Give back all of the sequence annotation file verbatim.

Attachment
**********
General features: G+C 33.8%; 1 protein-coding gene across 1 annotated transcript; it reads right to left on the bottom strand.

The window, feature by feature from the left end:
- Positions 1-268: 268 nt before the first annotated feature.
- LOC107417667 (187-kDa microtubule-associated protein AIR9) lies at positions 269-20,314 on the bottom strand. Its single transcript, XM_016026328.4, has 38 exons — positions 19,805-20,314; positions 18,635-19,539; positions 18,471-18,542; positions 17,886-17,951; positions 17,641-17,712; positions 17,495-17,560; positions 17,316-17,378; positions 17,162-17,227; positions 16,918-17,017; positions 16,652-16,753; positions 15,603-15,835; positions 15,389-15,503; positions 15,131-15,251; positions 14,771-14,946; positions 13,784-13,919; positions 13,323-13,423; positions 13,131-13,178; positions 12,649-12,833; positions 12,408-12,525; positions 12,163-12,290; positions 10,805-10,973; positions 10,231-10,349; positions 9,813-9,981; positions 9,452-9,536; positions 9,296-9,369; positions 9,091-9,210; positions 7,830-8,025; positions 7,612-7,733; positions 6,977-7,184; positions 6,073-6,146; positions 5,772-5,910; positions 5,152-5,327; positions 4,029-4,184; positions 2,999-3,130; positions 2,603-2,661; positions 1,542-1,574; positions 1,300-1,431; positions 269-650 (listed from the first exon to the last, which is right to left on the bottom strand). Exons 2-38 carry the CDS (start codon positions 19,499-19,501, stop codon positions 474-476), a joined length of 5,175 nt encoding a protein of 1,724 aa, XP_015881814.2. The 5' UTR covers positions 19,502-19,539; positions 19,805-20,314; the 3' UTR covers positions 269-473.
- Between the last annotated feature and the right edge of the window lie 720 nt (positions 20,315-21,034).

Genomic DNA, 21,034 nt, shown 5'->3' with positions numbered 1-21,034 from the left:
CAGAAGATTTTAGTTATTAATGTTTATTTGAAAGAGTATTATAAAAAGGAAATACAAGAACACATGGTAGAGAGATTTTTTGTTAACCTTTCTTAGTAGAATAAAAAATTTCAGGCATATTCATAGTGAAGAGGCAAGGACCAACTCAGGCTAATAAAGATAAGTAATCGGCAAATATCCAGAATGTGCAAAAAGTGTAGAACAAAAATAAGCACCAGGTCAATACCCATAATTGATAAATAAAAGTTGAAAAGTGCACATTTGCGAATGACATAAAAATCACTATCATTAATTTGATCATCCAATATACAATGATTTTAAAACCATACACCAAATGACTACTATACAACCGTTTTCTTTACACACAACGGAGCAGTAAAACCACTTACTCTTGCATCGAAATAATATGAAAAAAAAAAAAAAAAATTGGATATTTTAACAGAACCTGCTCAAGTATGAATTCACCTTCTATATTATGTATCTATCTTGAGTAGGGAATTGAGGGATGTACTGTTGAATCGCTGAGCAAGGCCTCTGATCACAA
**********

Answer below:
General features: G+C 33.8%; 1 protein-coding gene across 1 annotated transcript; it reads right to left on the bottom strand.

The window, feature by feature from the left end:
- Positions 1-268: 268 nt before the first annotated feature.
- LOC107417667 (187-kDa microtubule-associated protein AIR9) lies at positions 269-20,314 on the bottom strand. Its single transcript, XM_016026328.4, has 38 exons — positions 19,805-20,314; positions 18,635-19,539; positions 18,471-18,542; positions 17,886-17,951; positions 17,641-17,712; positions 17,495-17,560; positions 17,316-17,378; positions 17,162-17,227; positions 16,918-17,017; positions 16,652-16,753; positions 15,603-15,835; positions 15,389-15,503; positions 15,131-15,251; positions 14,771-14,946; positions 13,784-13,919; positions 13,323-13,423; positions 13,131-13,178; positions 12,649-12,833; positions 12,408-12,525; positions 12,163-12,290; positions 10,805-10,973; positions 10,231-10,349; positions 9,813-9,981; positions 9,452-9,536; positions 9,296-9,369; positions 9,091-9,210; positions 7,830-8,025; positions 7,612-7,733; positions 6,977-7,184; positions 6,073-6,146; positions 5,772-5,910; positions 5,152-5,327; positions 4,029-4,184; positions 2,999-3,130; positions 2,603-2,661; positions 1,542-1,574; positions 1,300-1,431; positions 269-650 (listed from the first exon to the last, which is right to left on the bottom strand). Exons 2-38 carry the CDS (start codon positions 19,499-19,501, stop codon positions 474-476), a joined length of 5,175 nt encoding a protein of 1,724 aa, XP_015881814.2. The 5' UTR covers positions 19,502-19,539; positions 19,805-20,314; the 3' UTR covers positions 269-473.
- Between the last annotated feature and the right edge of the window lie 720 nt (positions 20,315-21,034).

Genomic DNA, 21,034 nt, shown 5'->3' with positions numbered 1-21,034 from the left:
CAGAAGATTTTAGTTATTAATGTTTATTTGAAAGAGTATTATAAAAAGGAAATACAAGAACACATGGTAGAGAGATTTTTTGTTAACCTTTCTTAGTAGAATAAAAAATTTCAGGCATATTCATAGTGAAGAGGCAAGGACCAACTCAGGCTAATAAAGATAAGTAATCGGCAAATATCCAGAATGTGCAAAAAGTGTAGAACAAAAATAAGCACCAGGTCAATACCCATAATTGATAAATAAAAGTTGAAAAGTGCACATTTGCGAATGACATAAAAATCACTATCATTAATTTGATCATCCAATATACAATGATTTTAAAACCATACACCAAATGACTACTATACAACCGTTTTCTTTACACACAACGGAGCAGTAAAACCACTTACTCTTGCATCGAAATAATATGAAAAAAAAAAAAAAAAATTGGATATTTTAACAGAACCTGCTCAAGTATGAATTCACCTTCTATATTATGTATCTATCTTGAGTAGGGAATTGAGGGATGTACTGTTGAATCGCTGAGCAAGGCCTCTGATCACAA